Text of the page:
Last month I went to see the Oxford Theatre Guild’s production of Hugh Whitmore’s play, Breaking the Code, at the Old Fire Station in Oxford. The play presents the life of Alan Turing from childhood to the end of his life, and is based on the excellent book Alan Turing: The Enigma by Andrew Hodges. I thoroughly enjoyed the production; the direction and staging allowed the audience to focus fully on the actors, especially Joseph Kenneway who gave impressive performance as Turing himself.
Turing is an interesting character in the history of science in that his personal traits and social situation are remembered more than his technical achievements. He’s a rare character that is known better for how he lived and died than for some theory or invention. I think there are several factors that lead to this, not least of which is the recent publicity surrounding the way he was treated as a result of his homosexuality. Furthermore the work he did was either very difficult to comprehend or difficult to understand outside of the context of the War years. I’m sure he was an outstanding codebreaker – but exactly what made him better than his fellow code breakers at Bletchley Park I can’t tell you. Beyond his work at Bletchley, Turing was very influential in early computing at the University of Manchester. The idea of the Universal Turing Machine is quite well known, yet few people outside of the history of computing have heard of the Pilot ACE, a very early computer built in the UK.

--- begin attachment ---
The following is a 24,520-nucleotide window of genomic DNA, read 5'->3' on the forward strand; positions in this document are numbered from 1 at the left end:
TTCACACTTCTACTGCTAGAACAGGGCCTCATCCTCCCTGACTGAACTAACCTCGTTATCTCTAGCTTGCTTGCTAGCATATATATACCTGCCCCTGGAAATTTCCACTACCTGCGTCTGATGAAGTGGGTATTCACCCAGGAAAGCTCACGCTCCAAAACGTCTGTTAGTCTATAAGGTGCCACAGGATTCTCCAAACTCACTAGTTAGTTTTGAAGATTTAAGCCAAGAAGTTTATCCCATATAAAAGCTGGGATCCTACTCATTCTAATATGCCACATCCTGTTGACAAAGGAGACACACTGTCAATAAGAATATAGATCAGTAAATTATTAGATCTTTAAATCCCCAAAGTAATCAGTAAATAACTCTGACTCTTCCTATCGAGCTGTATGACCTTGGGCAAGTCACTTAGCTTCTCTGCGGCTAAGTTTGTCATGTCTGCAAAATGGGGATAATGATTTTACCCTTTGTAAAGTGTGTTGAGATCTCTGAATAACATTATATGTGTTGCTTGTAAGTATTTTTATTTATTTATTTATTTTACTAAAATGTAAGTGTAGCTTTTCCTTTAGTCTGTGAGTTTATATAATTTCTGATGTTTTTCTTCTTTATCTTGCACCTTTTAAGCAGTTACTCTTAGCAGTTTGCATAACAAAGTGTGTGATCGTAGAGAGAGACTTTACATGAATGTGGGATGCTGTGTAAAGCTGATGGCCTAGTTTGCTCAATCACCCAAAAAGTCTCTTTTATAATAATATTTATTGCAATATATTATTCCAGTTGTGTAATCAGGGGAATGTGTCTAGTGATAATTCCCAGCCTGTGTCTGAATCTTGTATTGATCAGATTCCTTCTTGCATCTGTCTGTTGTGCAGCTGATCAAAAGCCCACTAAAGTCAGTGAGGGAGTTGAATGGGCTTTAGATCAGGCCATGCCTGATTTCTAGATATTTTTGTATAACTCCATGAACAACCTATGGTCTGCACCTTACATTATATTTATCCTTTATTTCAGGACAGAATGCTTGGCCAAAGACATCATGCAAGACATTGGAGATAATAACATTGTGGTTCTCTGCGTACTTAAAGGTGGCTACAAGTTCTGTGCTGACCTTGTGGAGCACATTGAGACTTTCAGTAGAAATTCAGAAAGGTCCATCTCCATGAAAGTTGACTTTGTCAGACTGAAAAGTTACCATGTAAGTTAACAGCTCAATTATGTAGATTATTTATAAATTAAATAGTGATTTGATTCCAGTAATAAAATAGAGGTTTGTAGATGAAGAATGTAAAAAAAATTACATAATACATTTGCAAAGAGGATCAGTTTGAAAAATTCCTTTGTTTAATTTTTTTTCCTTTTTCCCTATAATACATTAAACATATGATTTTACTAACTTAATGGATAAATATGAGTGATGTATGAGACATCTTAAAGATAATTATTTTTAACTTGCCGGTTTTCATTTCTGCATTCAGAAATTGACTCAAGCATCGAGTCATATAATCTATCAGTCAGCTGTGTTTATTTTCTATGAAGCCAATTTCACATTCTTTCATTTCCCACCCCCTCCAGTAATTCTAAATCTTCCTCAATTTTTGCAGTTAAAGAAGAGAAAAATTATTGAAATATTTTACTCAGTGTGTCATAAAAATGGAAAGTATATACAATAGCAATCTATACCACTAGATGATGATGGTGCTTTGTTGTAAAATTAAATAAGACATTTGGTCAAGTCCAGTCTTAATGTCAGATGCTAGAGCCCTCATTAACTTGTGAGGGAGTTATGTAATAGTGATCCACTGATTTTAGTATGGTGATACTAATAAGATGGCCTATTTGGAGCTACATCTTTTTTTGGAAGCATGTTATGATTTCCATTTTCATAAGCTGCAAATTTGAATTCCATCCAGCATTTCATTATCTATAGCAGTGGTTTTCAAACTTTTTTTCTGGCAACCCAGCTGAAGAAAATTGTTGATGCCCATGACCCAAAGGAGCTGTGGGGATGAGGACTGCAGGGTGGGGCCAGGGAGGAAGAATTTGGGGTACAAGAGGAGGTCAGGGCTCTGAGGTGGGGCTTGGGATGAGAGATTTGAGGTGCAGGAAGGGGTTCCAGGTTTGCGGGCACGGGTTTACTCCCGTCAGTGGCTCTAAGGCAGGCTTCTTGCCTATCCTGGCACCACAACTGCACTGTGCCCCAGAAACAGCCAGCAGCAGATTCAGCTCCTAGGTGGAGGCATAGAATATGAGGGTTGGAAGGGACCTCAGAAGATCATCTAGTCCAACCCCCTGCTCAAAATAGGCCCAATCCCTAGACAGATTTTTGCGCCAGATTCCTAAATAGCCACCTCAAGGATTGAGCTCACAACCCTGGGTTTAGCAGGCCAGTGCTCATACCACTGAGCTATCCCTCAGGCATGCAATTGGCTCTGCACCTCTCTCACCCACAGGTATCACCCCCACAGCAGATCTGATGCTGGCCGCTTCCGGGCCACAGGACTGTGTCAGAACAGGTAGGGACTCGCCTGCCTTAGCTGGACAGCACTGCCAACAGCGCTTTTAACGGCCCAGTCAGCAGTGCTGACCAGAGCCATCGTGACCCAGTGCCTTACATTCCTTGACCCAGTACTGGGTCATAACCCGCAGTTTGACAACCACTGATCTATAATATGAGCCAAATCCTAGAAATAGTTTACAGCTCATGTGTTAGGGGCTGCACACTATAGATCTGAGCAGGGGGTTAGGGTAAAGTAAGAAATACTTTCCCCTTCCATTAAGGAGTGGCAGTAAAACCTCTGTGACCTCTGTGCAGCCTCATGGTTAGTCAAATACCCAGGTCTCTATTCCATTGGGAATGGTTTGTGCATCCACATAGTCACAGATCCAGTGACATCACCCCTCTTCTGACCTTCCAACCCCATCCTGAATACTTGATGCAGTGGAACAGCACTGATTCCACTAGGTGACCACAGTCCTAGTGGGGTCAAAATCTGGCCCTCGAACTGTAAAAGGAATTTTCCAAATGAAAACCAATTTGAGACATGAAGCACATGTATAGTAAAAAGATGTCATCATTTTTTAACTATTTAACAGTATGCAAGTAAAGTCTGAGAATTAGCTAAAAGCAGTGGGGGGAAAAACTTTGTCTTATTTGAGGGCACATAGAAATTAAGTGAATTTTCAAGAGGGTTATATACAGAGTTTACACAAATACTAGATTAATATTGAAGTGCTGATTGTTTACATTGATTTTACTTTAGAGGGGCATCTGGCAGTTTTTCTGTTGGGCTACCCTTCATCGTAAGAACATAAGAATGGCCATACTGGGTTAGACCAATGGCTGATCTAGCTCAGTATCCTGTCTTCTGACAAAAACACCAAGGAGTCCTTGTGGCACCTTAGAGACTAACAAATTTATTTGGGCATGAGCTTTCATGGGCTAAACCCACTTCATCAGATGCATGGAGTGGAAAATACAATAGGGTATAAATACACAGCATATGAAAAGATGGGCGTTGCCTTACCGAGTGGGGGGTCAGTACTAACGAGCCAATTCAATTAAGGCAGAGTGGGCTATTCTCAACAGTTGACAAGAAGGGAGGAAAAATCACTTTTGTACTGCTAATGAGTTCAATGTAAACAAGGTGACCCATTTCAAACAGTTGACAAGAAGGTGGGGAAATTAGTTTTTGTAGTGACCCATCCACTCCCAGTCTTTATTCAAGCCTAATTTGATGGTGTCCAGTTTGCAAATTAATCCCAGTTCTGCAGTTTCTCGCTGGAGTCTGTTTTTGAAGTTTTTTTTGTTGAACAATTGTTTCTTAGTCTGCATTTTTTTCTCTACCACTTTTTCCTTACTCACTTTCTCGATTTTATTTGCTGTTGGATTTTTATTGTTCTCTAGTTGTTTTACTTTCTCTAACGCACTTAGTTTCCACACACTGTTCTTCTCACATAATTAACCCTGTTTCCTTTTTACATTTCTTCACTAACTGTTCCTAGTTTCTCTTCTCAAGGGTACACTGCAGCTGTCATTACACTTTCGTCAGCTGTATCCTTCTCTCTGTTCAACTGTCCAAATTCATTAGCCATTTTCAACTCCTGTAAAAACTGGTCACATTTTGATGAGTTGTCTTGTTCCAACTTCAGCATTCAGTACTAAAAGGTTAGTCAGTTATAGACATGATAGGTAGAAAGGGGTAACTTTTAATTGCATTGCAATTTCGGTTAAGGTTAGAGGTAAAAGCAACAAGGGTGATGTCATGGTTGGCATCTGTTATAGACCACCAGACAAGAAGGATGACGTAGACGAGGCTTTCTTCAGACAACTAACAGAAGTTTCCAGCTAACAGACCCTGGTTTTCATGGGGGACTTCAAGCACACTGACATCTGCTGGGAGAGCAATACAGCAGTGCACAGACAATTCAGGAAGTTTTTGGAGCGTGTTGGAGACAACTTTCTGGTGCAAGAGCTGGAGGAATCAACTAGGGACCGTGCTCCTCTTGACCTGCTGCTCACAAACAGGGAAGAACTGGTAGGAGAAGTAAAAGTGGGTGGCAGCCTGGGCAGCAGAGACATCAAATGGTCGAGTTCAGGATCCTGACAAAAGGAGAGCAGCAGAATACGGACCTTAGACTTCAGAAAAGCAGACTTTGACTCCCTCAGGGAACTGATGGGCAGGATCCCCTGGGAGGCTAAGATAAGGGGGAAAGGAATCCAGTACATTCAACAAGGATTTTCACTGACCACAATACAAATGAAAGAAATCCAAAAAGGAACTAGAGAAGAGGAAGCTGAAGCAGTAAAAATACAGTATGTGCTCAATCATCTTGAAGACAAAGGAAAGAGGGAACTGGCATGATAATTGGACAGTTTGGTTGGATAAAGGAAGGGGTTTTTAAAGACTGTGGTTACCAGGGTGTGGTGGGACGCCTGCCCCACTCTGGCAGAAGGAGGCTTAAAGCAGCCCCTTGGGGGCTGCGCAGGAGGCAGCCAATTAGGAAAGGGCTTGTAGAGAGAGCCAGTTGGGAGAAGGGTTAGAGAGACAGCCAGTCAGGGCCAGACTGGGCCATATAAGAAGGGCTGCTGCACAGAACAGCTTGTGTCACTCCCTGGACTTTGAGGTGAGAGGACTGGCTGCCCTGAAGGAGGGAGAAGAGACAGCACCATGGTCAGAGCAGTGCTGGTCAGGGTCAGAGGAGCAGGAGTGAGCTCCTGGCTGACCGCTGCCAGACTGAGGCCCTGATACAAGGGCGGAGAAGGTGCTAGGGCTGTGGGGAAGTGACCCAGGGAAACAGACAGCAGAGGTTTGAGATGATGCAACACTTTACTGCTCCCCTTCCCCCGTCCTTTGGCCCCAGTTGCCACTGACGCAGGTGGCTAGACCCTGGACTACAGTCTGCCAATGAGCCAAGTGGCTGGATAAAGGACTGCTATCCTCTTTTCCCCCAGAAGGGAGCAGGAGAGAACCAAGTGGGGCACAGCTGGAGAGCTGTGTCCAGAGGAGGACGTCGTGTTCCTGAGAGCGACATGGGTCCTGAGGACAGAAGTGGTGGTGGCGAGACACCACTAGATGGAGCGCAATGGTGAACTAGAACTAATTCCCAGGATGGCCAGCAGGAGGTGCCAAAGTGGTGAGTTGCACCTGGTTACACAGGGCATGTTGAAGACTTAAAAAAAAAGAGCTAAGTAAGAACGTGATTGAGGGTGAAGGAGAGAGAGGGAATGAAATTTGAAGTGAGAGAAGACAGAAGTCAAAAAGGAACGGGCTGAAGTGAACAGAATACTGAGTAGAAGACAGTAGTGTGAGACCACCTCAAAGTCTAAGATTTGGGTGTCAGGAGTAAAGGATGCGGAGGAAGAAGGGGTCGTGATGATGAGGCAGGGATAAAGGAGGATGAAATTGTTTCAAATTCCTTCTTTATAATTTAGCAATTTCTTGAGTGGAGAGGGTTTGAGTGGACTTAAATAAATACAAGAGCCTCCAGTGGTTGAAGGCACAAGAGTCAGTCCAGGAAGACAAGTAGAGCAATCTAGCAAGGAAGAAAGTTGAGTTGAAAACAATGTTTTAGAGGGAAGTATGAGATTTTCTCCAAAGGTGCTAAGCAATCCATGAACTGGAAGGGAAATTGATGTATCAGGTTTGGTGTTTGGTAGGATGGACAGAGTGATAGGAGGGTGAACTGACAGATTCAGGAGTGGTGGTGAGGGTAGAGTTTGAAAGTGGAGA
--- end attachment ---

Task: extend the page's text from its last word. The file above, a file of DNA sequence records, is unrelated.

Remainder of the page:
2012 marks 100 years since Alan Turing was born, and there will be lots of activities and events to commemorate his life. I hope that some of those events find room to look beyond the tragedies of the man himself and commemorate his achievements as a mathematician.